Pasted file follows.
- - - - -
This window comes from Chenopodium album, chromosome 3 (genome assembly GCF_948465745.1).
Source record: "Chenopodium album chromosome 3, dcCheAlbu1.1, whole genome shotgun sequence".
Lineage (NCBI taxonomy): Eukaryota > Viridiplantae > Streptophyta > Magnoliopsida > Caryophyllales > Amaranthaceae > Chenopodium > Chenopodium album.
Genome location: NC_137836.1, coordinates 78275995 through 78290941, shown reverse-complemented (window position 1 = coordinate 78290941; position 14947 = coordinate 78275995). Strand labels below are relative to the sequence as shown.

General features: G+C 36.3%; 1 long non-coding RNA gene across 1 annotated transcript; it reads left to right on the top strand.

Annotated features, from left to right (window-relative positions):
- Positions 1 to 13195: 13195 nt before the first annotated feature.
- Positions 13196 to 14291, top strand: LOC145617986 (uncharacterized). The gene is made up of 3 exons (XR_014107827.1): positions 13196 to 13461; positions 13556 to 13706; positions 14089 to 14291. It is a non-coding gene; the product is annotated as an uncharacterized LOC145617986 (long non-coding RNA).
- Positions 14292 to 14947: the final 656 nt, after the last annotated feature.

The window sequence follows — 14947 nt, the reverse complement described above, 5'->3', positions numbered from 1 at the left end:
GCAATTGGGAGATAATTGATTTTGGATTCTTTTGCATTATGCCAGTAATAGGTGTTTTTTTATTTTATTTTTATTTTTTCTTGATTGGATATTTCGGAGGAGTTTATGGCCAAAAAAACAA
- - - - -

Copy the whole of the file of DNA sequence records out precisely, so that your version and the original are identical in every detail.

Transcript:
This window comes from Chenopodium album, chromosome 3 (genome assembly GCF_948465745.1).
Source record: "Chenopodium album chromosome 3, dcCheAlbu1.1, whole genome shotgun sequence".
Lineage (NCBI taxonomy): Eukaryota > Viridiplantae > Streptophyta > Magnoliopsida > Caryophyllales > Amaranthaceae > Chenopodium > Chenopodium album.
Genome location: NC_137836.1, coordinates 78275995 through 78290941, shown reverse-complemented (window position 1 = coordinate 78290941; position 14947 = coordinate 78275995). Strand labels below are relative to the sequence as shown.

General features: G+C 36.3%; 1 long non-coding RNA gene across 1 annotated transcript; it reads left to right on the top strand.

Annotated features, from left to right (window-relative positions):
- Positions 1 to 13195: 13195 nt before the first annotated feature.
- Positions 13196 to 14291, top strand: LOC145617986 (uncharacterized). The gene is made up of 3 exons (XR_014107827.1): positions 13196 to 13461; positions 13556 to 13706; positions 14089 to 14291. It is a non-coding gene; the product is annotated as an uncharacterized LOC145617986 (long non-coding RNA).
- Positions 14292 to 14947: the final 656 nt, after the last annotated feature.

The window sequence follows — 14947 nt, the reverse complement described above, 5'->3', positions numbered from 1 at the left end:
GCAATTGGGAGATAATTGATTTTGGATTCTTTTGCATTATGCCAGTAATAGGTGTTTTTTTATTTTATTTTTATTTTTTCTTGATTGGATATTTCGGAGGAGTTTATGGCCAAAAAAACAA